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Scott D. Pierce: Glenn's gesture gave MWC attention

Published: Friday, Nov. 16 2007 12:06 a.m. MST

Well, at least the Mountain West Conference has discovered a way to make it on a network other than The mtn.

All it needs to do is have one of its football coaches make an obscene gesture toward another of its football coaches.

As has been well documented, since the MWC ended its deal with ESPN/ABC and started its ill-fated TV pact with The mtn./CSTV/Versus, getting highlights of any of its teams on a major broadcast or cable network has been nearly impossible.

Enter Joe Glenn and the Fickle Finger of Fate. Suddenly, the Mountain West Conference is getting attention on everything from CNN to ESPN, from ABC to CBS.

And it was more than just 15 minutes of fame. The blurred image of Glenn's upturned middle finger was still showing up on the national networks on Tuesday — three days after the Wyoming-Utah game and the day after the league issued Glenn a reprimand.

A reprimand? Maybe Mountain West commissioner Craig Thompson should have given Glenn a certificate of achievement. After all, the Wyoming coach was able to get the league some attention on channels people actually watch — something Thompson himself has been unable to accomplish.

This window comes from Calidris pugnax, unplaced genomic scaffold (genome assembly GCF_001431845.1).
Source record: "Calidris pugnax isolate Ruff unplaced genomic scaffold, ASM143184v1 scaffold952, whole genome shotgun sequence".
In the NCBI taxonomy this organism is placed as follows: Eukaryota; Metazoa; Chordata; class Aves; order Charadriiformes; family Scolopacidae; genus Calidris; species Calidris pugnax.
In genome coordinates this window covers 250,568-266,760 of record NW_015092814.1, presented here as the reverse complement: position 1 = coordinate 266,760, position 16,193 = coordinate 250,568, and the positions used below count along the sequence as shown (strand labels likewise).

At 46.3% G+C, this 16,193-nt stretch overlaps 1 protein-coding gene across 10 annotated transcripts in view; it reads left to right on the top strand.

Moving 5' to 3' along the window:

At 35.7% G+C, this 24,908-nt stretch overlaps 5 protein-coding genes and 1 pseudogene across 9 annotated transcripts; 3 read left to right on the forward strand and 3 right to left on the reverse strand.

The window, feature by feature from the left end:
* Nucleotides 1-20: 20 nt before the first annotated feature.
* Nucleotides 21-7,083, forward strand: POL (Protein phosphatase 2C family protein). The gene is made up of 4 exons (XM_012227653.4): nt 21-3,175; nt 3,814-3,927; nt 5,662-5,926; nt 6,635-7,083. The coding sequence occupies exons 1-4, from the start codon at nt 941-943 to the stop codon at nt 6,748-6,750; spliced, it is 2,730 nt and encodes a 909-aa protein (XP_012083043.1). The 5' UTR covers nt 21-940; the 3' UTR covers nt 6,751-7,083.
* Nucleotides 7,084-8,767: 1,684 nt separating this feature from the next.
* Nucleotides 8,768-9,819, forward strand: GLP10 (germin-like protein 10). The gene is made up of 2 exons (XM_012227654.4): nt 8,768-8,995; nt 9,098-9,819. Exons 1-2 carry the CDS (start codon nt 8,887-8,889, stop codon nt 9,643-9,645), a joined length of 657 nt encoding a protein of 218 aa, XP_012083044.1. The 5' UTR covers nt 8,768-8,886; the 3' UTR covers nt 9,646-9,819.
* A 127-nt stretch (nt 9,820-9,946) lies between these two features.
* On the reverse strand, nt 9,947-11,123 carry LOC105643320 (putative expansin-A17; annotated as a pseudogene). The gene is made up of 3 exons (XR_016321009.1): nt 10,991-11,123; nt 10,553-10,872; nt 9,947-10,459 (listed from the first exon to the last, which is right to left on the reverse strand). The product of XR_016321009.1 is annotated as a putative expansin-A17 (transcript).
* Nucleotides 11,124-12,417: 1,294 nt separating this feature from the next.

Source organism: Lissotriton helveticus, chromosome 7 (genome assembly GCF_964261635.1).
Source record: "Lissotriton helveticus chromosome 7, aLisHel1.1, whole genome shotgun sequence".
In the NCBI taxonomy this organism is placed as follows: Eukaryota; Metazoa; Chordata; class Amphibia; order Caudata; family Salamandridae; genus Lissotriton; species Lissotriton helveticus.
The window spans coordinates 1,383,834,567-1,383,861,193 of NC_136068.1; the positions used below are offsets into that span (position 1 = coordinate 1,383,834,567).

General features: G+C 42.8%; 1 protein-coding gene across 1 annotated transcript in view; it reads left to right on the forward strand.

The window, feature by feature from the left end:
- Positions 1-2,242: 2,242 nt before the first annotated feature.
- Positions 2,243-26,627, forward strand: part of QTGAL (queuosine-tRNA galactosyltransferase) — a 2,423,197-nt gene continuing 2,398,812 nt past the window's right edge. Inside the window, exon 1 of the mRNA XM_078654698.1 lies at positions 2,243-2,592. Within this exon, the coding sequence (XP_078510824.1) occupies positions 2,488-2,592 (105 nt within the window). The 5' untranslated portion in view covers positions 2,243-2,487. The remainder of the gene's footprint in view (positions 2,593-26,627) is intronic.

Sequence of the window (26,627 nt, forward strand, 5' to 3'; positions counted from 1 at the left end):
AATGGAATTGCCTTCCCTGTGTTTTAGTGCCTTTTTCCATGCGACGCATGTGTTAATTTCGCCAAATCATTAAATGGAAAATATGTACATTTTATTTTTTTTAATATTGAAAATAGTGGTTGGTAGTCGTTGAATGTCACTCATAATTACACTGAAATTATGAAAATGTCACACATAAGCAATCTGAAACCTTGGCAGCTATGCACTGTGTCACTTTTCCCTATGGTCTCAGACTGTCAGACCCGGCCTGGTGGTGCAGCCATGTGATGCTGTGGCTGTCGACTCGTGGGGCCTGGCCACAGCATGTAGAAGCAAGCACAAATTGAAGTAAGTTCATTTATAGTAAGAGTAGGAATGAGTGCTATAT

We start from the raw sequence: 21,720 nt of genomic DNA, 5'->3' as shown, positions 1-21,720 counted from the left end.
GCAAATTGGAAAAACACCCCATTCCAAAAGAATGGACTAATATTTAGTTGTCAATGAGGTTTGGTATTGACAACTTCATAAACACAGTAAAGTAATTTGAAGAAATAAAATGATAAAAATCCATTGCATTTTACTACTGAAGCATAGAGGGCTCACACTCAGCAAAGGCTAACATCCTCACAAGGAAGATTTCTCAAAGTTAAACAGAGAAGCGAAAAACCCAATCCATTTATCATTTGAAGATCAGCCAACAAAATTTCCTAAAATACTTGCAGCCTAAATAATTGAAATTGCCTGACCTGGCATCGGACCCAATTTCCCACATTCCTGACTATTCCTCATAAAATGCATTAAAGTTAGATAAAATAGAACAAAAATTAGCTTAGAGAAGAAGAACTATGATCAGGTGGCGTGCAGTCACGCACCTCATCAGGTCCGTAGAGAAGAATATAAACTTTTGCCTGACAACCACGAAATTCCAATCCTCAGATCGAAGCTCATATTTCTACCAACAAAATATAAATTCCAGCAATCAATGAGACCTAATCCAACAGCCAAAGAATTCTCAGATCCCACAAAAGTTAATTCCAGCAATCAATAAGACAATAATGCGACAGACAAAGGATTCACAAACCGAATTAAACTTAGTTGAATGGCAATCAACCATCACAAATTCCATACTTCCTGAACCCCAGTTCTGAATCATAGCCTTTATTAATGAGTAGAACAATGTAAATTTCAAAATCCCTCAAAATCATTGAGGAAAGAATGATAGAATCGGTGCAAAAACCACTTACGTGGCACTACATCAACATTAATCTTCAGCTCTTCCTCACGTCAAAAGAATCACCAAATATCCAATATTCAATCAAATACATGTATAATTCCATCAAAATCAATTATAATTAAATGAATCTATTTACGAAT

(That wasn't really fair. But it was somehow therapeutic.)

EARTH TO JOE: It's not just that Coach Glenn made an obscene gesture in Coach Whittingham's direction, it's that he did it when there were cameras rolling.

It's continually amazing that players and coaches do stuff they don't want to be seen doing when they know they're on TV.

EARTH TO JOE, PART 2: If you do something embarrassing on camera, don't turn around a claim you don't remember doing it.

That excuse, which Glenn made through the Wyoming sports information director right after the game, was dumber than making the obscene gesture with the cameras rolling.

AS FOR THAT national attention that Glenn brought the league, well, they say that there's no such thing as bad publicity. In which case, this was good publicity.

The consensus on the national networks was that Glenn acted badly. But that was generally followed by condemnations of Utah coach Kyle Whittingham for attempting an onside kick when his team was up 43-0 in the third quarter.

Whittingham wasn't always mentioned by name, however.

WHAT ABOUT THAT blurry middle finger — which was blurrier on some channels than on others?

The various degrees of electronic cloaking was sort of interesting. Although if you're going to show Glenn in a way that makes it obvious what he's doing; if you're going to tell viewers what he's doing; why bother to blur at all?


E-mail: pierce@desnews.com

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